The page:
Skip to main content

Shivering: scores and protocols

Shivering is both an anticipated consequence and, potentially, a major adverse effect of therapeutic hypothermia. Even mild hypothermia can elicit a vigorous thermoregulatory defense to maintain body temperature at the hypothalamic set point. In healthy humans, peripheral vasoconstriction is triggered at 36.5°C and shivering at 35.5°C. Temperature thresholds for vasoconstriction and shivering are often higher than normal in brain-injured patients; therefore, these thermoregulatory defenses may occur more vigorously and at higher temperatures in these individuals. Control of shivering is essential for effective cooling, as shivering fights the cooling process, makes attaining target temperature difficult, is extremely uncomfortable, and can trigger massive increases in systemic and cerebral energy consumption and metabolic demand. The first step in treatment is adequate tools to recognize shivering. The Bedside Shivering Assessment Scale is a simple, validated four-point scale that enables repeated quantification of shivering at the bedside. Therapy for shivering should ideally stop or suppress the central thermoregulatory reflex rather than just uncoupling this response from skeletal muscle contraction, as the latter approach does not mitigate the ongoing cerebral and systemic stress response. Analgo-sedation with opioids, α2-receptor agonists, or propofol is almost always effective as a last resort to prevent shivering. However, nonpharmacological strategies as first-line interventions for shivering minimize the risk of excessive sedation, which can make neurological examination difficult and increase the risk of complications. The Columbia Anti Shivering protocol has been developed with these strategies in mind, and we base our approach on prospectively collected cooling data on 213 patients who underwent 1,388 patient-days of temperature modulation. Eighty-nine patients underwent hypothermia and 124 patients underwent induced normothermia. In 18% of patients and 33% of the total patient-days, only none-sedating baseline interventions were needed. The first agent used was most commonly dexmeditomidine half the time, followed by opiates and increased doses of propofol. Younger patients, men, and lower body surface area were factors associated with increased number of anti-shivering interventions. As noted by this protocol, a significant proportion of patients undergoing temperature modulation can be effectively treated for shivering without oversedation and paralysis. Patients at higher risk for needing more interventions are younger men with decreased body surface area.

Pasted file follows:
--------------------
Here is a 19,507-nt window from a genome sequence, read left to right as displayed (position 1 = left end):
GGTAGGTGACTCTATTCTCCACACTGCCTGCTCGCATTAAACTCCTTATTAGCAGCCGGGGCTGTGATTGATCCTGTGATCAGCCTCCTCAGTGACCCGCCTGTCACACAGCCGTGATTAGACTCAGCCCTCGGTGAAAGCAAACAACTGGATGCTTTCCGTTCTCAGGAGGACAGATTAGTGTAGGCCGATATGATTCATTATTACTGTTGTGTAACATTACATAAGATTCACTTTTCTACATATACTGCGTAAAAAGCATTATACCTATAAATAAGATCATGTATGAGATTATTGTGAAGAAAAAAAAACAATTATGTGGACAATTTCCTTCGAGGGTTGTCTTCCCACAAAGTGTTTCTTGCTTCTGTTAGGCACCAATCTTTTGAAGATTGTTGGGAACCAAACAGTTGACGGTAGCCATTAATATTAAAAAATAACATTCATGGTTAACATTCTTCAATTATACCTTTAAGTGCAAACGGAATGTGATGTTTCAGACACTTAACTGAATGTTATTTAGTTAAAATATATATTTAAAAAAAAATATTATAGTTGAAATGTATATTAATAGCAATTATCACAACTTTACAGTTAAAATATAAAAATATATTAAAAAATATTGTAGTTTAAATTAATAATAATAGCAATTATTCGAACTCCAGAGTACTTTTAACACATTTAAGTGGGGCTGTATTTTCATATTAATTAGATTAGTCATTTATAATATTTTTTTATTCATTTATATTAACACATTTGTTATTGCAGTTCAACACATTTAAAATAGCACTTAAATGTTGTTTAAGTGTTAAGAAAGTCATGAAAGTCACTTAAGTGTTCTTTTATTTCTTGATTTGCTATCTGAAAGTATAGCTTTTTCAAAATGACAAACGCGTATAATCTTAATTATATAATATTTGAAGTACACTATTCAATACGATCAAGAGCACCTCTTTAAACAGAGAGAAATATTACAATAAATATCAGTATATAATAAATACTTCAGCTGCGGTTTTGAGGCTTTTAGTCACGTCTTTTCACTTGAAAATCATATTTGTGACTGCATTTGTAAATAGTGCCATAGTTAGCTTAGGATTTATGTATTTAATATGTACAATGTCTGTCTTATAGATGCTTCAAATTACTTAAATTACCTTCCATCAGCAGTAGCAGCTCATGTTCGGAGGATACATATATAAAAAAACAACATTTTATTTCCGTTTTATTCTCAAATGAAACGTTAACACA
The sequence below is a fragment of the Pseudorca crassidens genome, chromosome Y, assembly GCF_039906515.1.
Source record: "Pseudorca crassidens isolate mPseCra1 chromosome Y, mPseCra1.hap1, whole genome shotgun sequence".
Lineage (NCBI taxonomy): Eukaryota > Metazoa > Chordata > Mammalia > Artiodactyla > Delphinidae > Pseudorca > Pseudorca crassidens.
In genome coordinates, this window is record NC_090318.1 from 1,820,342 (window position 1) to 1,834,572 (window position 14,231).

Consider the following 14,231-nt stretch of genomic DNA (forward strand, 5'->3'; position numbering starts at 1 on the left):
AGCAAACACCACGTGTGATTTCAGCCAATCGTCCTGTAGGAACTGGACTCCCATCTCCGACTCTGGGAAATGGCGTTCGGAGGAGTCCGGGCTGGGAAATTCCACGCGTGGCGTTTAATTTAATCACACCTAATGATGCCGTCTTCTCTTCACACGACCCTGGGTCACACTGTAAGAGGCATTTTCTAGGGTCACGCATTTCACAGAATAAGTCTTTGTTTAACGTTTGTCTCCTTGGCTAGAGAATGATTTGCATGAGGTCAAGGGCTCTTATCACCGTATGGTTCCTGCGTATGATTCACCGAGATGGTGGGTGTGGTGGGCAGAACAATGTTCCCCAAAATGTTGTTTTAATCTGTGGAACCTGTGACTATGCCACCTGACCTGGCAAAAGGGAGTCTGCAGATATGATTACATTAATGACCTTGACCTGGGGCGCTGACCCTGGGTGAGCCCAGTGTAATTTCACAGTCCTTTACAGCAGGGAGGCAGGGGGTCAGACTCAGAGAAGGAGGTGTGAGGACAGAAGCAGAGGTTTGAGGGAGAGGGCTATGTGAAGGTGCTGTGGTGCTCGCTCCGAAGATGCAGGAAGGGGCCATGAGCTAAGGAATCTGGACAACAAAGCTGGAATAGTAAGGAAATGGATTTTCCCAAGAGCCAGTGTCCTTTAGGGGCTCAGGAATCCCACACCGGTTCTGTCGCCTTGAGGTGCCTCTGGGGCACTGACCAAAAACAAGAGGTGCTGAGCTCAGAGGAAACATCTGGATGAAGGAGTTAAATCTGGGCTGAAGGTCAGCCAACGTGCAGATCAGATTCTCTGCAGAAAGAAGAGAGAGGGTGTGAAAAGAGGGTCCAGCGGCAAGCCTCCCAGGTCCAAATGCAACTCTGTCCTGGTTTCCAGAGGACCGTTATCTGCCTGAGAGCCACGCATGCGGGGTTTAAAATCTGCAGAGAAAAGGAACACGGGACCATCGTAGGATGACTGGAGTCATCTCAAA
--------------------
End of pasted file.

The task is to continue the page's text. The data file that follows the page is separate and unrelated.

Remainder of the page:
1. Choi HA, Badjatia N, Mayer SA: Hypothermia for acute brain injury-mechanisms and practical aspects. Nat Rev Neurol. 2012, doi: 10.1038/nrneurol.2012.21,

    Google Scholar 

  2. Choi HA, Ko SB, Presciutti M, Fernandez L, Carpenter AM, Lesch C, Gilmore E, Malhotra R, Mayer SA, Lee K, Claassen J, Schmidt JM, Badjatia N: Prevention of shivering during therapeutic temperature modulation: the Columbia anti-shivering protocol. Neurocrit Care. 2011, 14: 389-394. 10.1007/s12028-010-9474-7.

    Article  PubMed  Google Scholar 

  3. Badjatia N: Hyperthermia and fever control in brain injury [review]. Crit Care Med. 2009, 37 (7 Suppl): S250-S257.

    Article  PubMed  Google Scholar 

  4. Badjatia N, Strongilis E, Prescutti M, Fernandez L, Fernandez A, Buitrago M, Schmidt JM, Mayer SA: Metabolic benefits of surface counter warming during therapeutic temperature modulation. Crit Care Med. 2009, 37: 1893-1897. 10.1097/CCM.0b013e31819fffd3.

    Article  PubMed  Google Scholar 

  5. Badjatia N, Strongilis E, Gordon E, Prescutti M, Fernandez L, Fernandez A, Buitrago M, Schmidt JM, Ostapkovich ND, Mayer SA: Metabolic impact of shivering during therapeutic temperature modulation: the Bedside Shivering Assessment Scale. Stroke. 2008, 39: 3242-3247. 10.1161/STROKEAHA.108.523654.

    Article  PubMed  Google Scholar 

  6. Badjatia N, Kowalski RG, Schmidt JM, Voorhees ME, Claassen J, Ostapkovich ND, Presciutti M, Connolly ES, Palestrant D, Parra A, Mayer SA: Predictors and clinical implications of shivering during therapeutic normothermia. Neurocrit Care. 2007, 6: 186-191. 10.1007/s12028-007-0011-2.

    Article  PubMed  Google Scholar 

Download references

Author information

Authors and Affiliations


Rights and permissions

This article is licensed under a Creative Commons Attribution 4.0 International License, which permits use, sharing, adaptation, distribution and reproduction in any medium or format, as long as you give appropriate credit to the original author(s) and the source, provide a link to the Creative Commons licence, and indicate if changes were made. The images or other third party material in this article are included in the article's Creative Commons licence, unless indicated otherwise in a credit line to the material. If material is not included in the article's Creative Commons licence and your intended use is not permitted by statutory regulation or exceeds the permitted use, you will need to obtain permission directly from the copyright holder. To view a copy of this licence, visit The Creative Commons Public Domain Dedication waiver ( applies to the data made available in this article, unless otherwise stated in a credit line to the data.

Reprints and Permissions

About this article

Cite this article

Badjatia, N. Shivering: scores and protocols. Crit Care 16 (Suppl 2), A9 (2012).

Download citation

  • Published:

  • DOI:


  • Body Surface Area
  • Therapeutic Hypothermia
  • Mild Hypothermia
  • Effective Cool
  • Peripheral Vasoconstriction